At one point, for a hundred feet or so, he had easy going, for he found a chimney or crack in the face of the cliff through which he climbed. At another place he found a narrow ledge that wound its way upward for a short distance, and along that he simply walked. But those were the only easy places, and the remainder of the climb was a dangerous and grueling torture.

It was late afternoon when the young man, exhausted, bloody, and filled with terror at the thought of the descent still before him, finally dragged his battered body over the lip of the cliff to lie spent on the smoothly worn stone of The High Place. He had made it, he knew, but he also knew that he would spend the night there and would likely die the next day trying to get down. He was simply not capable of that descent.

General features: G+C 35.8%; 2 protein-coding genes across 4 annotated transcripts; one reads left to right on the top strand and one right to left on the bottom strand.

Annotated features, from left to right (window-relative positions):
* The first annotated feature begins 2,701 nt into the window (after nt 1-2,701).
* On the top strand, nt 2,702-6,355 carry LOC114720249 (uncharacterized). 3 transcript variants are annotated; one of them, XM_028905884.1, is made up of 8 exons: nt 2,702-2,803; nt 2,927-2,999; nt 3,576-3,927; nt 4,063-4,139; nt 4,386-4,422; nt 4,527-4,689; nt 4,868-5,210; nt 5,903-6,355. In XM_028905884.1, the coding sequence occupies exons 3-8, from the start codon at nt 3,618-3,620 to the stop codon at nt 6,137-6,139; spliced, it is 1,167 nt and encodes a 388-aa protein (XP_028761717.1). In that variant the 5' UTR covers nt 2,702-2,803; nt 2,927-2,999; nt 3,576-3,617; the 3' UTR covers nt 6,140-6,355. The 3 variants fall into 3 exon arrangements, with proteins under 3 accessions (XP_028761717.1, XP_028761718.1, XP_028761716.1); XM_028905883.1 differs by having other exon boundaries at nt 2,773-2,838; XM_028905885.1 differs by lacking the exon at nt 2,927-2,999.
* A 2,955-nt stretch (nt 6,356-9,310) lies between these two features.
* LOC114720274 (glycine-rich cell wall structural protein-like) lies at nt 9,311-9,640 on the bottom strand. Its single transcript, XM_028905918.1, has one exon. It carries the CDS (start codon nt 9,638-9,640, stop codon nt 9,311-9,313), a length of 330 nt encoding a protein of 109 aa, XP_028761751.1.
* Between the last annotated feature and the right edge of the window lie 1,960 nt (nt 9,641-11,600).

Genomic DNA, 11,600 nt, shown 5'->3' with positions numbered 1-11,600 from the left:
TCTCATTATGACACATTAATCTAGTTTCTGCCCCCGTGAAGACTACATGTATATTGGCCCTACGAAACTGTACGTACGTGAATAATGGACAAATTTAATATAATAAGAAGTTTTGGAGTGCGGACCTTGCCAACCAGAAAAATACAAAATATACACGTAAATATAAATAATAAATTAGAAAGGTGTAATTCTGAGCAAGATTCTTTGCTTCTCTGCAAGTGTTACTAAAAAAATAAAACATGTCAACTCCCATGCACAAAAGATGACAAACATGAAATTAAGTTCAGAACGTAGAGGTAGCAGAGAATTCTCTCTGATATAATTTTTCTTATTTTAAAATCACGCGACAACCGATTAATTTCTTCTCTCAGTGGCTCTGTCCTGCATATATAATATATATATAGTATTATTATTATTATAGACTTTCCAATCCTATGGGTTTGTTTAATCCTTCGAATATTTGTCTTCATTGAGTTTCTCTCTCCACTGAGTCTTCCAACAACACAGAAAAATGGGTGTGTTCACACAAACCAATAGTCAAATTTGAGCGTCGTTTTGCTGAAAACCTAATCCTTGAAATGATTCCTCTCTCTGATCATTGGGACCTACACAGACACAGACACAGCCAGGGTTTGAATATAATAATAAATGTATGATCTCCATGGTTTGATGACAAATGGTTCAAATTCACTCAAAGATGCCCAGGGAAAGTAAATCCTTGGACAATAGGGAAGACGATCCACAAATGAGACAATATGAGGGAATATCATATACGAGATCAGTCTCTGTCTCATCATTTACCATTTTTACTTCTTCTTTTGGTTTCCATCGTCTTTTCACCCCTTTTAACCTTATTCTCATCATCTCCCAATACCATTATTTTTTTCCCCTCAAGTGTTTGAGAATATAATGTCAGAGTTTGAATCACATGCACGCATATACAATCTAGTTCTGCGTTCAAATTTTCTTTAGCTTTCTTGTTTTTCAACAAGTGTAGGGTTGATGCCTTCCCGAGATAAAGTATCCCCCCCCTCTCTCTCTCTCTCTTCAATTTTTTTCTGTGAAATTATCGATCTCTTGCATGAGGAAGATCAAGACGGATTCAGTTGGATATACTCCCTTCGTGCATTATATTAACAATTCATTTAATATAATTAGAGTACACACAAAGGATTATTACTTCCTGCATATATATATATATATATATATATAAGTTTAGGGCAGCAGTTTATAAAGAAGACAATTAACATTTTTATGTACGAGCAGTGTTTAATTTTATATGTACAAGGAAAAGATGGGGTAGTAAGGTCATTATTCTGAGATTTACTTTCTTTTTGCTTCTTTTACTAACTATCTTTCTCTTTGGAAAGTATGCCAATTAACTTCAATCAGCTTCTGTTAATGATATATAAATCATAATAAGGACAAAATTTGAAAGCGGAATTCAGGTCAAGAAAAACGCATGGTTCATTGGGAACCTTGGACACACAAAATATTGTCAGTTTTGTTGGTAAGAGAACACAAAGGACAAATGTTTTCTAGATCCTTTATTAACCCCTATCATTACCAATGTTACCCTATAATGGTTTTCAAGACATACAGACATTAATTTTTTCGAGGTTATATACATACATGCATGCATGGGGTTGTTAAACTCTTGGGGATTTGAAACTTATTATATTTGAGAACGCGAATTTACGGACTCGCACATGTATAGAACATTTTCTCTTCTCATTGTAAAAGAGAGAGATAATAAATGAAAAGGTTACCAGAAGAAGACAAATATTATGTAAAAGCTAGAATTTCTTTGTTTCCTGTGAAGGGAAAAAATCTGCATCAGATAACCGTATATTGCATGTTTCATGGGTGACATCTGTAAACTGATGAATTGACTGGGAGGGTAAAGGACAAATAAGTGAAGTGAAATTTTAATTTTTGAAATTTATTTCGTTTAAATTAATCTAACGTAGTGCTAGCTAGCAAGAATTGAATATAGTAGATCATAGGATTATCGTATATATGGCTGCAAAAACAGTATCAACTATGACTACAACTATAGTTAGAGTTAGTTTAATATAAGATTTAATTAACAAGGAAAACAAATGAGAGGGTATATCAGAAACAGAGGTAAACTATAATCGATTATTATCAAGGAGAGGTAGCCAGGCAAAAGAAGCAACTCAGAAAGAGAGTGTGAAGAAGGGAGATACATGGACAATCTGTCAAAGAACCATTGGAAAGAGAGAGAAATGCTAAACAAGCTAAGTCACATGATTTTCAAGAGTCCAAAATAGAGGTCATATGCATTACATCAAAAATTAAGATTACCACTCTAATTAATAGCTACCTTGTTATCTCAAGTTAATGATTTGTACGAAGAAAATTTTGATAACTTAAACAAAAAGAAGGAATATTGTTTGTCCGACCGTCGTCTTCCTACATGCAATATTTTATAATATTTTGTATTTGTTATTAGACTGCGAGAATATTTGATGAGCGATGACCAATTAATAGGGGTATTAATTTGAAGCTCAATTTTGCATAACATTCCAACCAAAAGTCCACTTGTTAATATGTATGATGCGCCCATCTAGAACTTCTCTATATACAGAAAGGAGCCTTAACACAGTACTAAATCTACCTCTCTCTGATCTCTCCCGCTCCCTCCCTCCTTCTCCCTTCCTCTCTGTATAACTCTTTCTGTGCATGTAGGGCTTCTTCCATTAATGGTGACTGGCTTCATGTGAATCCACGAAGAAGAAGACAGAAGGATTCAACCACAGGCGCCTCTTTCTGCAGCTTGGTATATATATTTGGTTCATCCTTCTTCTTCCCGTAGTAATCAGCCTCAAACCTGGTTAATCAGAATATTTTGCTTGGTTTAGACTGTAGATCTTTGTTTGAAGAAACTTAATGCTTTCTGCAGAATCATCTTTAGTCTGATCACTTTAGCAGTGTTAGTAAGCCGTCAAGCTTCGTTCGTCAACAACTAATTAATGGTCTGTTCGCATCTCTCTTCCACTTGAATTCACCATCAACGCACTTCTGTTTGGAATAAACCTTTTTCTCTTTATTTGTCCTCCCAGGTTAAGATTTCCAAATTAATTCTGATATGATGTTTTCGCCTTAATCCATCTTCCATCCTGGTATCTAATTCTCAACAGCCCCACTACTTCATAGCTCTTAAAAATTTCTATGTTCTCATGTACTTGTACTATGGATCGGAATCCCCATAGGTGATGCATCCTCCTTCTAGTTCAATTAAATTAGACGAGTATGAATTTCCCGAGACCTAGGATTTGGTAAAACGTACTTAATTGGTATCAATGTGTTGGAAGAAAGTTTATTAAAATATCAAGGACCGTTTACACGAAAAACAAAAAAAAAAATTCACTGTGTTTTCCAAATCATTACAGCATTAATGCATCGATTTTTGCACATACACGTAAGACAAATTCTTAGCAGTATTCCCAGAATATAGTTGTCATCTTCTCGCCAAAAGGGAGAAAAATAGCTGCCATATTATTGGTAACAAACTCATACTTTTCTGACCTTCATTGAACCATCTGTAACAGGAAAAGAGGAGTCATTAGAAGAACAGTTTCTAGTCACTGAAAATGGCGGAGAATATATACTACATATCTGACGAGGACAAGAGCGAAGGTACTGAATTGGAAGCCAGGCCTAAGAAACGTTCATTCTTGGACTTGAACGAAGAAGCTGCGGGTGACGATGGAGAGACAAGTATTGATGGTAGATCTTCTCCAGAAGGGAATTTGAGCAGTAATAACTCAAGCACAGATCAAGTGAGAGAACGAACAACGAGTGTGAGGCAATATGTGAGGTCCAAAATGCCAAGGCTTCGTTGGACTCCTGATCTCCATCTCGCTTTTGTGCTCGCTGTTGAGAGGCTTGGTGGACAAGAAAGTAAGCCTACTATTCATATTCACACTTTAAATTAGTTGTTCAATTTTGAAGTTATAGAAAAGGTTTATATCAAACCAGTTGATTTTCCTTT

At last he crawled to the edge and stared downward into the dizzy depths, and as he did, he no longer thought of the praise of his friends or of the honor, respect and glory his people would show him. He thought only of his parents and family, and of what his death would do to them.

Why, oh, why hadn't he asked his father for help, for advice? Bitterly he cursed himself, and then tears stained his cheeks as he wept openly, his grief a combination of fear, self pity, and genuine concern for his family.

For a long time he lay there, but at length, his emotion spent, he rose to his knees to move back to the center of The High Place. But he couldn't move! He was so filled with terror that his legs refused to operate, and so at last he had to worm his way back to the center.